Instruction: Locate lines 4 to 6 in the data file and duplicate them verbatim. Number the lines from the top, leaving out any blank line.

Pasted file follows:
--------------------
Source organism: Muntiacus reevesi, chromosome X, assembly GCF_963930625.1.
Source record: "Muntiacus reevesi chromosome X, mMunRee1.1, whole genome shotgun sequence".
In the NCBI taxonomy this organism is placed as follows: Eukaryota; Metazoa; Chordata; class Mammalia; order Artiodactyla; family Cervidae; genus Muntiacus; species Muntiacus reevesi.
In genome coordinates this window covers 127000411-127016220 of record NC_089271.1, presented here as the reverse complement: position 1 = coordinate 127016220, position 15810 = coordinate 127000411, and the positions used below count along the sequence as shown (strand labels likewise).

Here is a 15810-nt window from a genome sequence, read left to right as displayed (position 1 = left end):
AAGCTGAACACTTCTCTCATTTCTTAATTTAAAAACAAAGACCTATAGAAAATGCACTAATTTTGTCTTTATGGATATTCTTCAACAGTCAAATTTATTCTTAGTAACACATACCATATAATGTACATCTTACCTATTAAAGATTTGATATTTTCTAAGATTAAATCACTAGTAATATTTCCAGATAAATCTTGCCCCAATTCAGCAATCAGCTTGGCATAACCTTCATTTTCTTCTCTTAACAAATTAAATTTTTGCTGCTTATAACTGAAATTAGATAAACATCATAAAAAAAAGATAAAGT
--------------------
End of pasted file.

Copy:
In genome coordinates this window covers 127000411-127016220 of record NC_089271.1, presented here as the reverse complement: position 1 = coordinate 127016220, position 15810 = coordinate 127000411, and the positions used below count along the sequence as shown (strand labels likewise).

Here is a 15810-nt window from a genome sequence, read left to right as displayed (position 1 = left end):
AAGCTGAACACTTCTCTCATTTCTTAATTTAAAAACAAAGACCTATAGAAAATGCACTAATTTTGTCTTTATGGATATTCTTCAACAGTCAAATTTATTCTTAGTAACACATACCATATAATGTACATCTTACCTATTAAAGATTTGATATTTTCTAAGATTAAATCACTAGTAATATTTCCAGATAAATCTTGCCCCAATTCAGCAATCAGCTTGGCATAACCTTCATTTTCTTCTCTTAACAAATTAAATTTTTGCTGCTTATAACTGAAATTAGATAAACATCATAAAAAAAAGATAAAGT